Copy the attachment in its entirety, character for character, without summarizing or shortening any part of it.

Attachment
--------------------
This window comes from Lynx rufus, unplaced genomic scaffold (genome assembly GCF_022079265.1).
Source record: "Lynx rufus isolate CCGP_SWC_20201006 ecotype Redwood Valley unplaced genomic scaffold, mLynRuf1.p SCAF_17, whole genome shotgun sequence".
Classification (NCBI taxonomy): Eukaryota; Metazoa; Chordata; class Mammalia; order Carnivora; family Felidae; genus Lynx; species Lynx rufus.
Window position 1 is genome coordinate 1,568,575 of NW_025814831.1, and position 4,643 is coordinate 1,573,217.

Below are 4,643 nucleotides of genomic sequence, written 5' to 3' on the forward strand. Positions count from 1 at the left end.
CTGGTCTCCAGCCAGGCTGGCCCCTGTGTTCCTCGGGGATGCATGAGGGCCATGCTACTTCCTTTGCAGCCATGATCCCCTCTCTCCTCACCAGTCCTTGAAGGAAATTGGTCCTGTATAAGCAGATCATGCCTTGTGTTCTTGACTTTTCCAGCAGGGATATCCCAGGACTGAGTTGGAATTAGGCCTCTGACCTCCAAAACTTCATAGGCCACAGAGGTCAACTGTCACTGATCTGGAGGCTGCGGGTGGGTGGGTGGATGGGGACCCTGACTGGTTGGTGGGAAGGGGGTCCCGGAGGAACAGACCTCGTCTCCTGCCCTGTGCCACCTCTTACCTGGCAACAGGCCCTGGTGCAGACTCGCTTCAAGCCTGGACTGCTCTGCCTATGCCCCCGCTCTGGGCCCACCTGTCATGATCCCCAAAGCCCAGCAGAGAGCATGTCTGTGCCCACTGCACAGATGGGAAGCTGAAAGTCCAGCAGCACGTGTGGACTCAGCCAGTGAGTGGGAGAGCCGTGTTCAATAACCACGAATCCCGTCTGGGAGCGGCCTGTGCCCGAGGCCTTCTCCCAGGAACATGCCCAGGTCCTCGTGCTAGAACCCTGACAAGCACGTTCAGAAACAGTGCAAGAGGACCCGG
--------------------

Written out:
This window comes from Lynx rufus, unplaced genomic scaffold (genome assembly GCF_022079265.1).
Source record: "Lynx rufus isolate CCGP_SWC_20201006 ecotype Redwood Valley unplaced genomic scaffold, mLynRuf1.p SCAF_17, whole genome shotgun sequence".
Classification (NCBI taxonomy): Eukaryota; Metazoa; Chordata; class Mammalia; order Carnivora; family Felidae; genus Lynx; species Lynx rufus.
Window position 1 is genome coordinate 1,568,575 of NW_025814831.1, and position 4,643 is coordinate 1,573,217.

Below are 4,643 nucleotides of genomic sequence, written 5' to 3' on the forward strand. Positions count from 1 at the left end.
CTGGTCTCCAGCCAGGCTGGCCCCTGTGTTCCTCGGGGATGCATGAGGGCCATGCTACTTCCTTTGCAGCCATGATCCCCTCTCTCCTCACCAGTCCTTGAAGGAAATTGGTCCTGTATAAGCAGATCATGCCTTGTGTTCTTGACTTTTCCAGCAGGGATATCCCAGGACTGAGTTGGAATTAGGCCTCTGACCTCCAAAACTTCATAGGCCACAGAGGTCAACTGTCACTGATCTGGAGGCTGCGGGTGGGTGGGTGGATGGGGACCCTGACTGGTTGGTGGGAAGGGGGTCCCGGAGGAACAGACCTCGTCTCCTGCCCTGTGCCACCTCTTACCTGGCAACAGGCCCTGGTGCAGACTCGCTTCAAGCCTGGACTGCTCTGCCTATGCCCCCGCTCTGGGCCCACCTGTCATGATCCCCAAAGCCCAGCAGAGAGCATGTCTGTGCCCACTGCACAGATGGGAAGCTGAAAGTCCAGCAGCACGTGTGGACTCAGCCAGTGAGTGGGAGAGCCGTGTTCAATAACCACGAATCCCGTCTGGGAGCGGCCTGTGCCCGAGGCCTTCTCCCAGGAACATGCCCAGGTCCTCGTGCTAGAACCCTGACAAGCACGTTCAGAAACAGTGCAAGAGGACCCGG